Faith for the Journey of Life

My Thoughts on Faith, Life, and 2,000+ Years of Catholicism / Christianity

28 October 2006

Who is Linus?

With his ubiquitous blue blanket, his adeptness at quoting Scripture and his words of wisdom beyond his youthful age, the Peanuts character Linus is one of the most enduring and lovable icons of American culture. Linus has waited in vain for the Great Pumpkin, waxed poetically about the sacrifices at D-Day and brought the true meaning of Christmas clearly into focus by quoting Luke's Gospel in the midst of commercialism.

There is much that we know about Linus, fictitious as he is though. Yet there is another Linus that we know very little about. That is Pope St. Linus, the successor to St. Peter and 2nd Pope of the Catholic Church.

What little we do know about St. Linus comes to us from several early Church writers, namely St. Irenaeus, Church historian Eusebius, St. Hippolytus and Julius Africanus. St. Irenaeus and Eusebius record him as succeeding St. Peter after his matrydom. At the time, there was no Pope in the modern sense of the word. Nevertheless, St. Linus led the Church in Rome for twelve years. He in turn was succeeded by St. Anencletus.

In his Second Letter to St. Timothy, St. Paul wrote, "Eubulus, Pudens, Linus, Claudia, and all the brothers send greetings (4:21)." St. Irenaeus, Eusebius, and some Western traditions identify this as Linus the successor of St. Peter. Given that St. Paul was writing from Rome at the time, he could have been referring to St. Linus. However, as the Jerome Biblical Commentary noted, Linus was common name at the time.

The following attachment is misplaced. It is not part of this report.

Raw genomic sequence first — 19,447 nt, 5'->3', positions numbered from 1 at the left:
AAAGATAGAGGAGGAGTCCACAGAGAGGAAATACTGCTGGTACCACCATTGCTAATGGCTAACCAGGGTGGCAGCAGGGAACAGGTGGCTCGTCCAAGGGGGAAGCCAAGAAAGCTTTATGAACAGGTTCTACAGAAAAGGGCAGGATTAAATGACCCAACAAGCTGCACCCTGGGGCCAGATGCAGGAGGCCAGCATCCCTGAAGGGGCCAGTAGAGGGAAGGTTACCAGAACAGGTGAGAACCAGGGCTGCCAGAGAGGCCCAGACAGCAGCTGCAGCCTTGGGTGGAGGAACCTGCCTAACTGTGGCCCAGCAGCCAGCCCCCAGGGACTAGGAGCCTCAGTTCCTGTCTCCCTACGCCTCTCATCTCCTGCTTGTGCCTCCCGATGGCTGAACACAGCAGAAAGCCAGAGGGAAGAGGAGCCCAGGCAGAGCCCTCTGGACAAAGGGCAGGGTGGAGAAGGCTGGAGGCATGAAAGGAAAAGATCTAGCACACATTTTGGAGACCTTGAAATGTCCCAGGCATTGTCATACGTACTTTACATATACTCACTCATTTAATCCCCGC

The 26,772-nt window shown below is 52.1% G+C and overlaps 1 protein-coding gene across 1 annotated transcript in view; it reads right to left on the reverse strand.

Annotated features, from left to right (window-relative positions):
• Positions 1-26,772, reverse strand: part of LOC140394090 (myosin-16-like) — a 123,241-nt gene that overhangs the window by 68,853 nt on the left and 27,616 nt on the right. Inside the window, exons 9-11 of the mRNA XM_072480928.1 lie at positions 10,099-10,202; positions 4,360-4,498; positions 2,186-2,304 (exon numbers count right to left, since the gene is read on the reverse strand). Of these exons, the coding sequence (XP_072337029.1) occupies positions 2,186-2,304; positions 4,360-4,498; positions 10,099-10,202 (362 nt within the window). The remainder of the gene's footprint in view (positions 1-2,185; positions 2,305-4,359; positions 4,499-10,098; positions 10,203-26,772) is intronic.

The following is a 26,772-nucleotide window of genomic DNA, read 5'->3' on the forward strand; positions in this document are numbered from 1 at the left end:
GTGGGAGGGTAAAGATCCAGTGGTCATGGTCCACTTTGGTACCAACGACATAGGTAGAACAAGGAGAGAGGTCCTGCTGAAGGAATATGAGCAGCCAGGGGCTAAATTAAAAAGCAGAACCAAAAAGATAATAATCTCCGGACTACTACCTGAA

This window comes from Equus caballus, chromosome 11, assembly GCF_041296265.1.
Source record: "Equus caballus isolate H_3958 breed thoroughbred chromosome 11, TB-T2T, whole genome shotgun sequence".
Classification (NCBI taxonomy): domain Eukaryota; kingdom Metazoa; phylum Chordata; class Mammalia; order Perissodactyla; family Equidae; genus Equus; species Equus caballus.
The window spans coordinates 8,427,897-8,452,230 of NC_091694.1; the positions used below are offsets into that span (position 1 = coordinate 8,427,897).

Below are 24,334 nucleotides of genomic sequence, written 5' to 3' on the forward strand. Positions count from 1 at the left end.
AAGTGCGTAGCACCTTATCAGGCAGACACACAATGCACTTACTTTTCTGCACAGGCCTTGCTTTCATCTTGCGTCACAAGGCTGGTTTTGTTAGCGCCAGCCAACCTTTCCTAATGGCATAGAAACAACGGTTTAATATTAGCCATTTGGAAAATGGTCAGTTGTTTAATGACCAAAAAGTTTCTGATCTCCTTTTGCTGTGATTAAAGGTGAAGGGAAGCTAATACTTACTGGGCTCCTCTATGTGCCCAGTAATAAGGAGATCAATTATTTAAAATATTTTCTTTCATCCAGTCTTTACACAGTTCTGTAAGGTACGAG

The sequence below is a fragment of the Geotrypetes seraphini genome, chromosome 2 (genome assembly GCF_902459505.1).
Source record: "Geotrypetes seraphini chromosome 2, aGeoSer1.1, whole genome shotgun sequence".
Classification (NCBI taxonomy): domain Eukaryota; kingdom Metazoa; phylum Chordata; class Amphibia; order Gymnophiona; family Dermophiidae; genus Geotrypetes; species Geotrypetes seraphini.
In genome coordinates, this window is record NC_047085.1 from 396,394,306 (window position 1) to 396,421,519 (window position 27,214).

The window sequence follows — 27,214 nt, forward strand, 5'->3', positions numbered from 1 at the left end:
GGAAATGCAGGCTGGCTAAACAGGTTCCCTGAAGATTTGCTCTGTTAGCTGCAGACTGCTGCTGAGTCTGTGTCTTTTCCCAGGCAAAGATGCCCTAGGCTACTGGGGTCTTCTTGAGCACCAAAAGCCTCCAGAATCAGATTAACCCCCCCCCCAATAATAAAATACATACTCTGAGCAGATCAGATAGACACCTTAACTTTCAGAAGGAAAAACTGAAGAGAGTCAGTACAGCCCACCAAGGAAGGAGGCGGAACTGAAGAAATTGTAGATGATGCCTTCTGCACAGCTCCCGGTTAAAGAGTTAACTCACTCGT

The details about St. Linus's life are sketchy but we can draw some deductions. In succeeding St. Peter, St. Linus took on a mantle of tremendous responsibility at a time when the early Church was struggling to survive and define itself. Many of its early leaders and evangelists had been killed or imprisoned, most especially St. Peter and St. Paul. Early Christians were struggling against not only the Roman authorities but Jewish religious leaders. Many, if not most, Christians believed that Christ would return within their lifetimes.

Both Linus the comics character and St. Linus the Pope have impacted the world in their own ways. While the blanket-toting Linus's impact may be more readily apparent, St. Linus undoubtedly helped a fledgling Church at a time when it needed leadership, faith and courage to survive.

[Richard P. McBrien's Lives of the Popes and The Jerome Biblical Commentary were consulted for this posting.-BJD]


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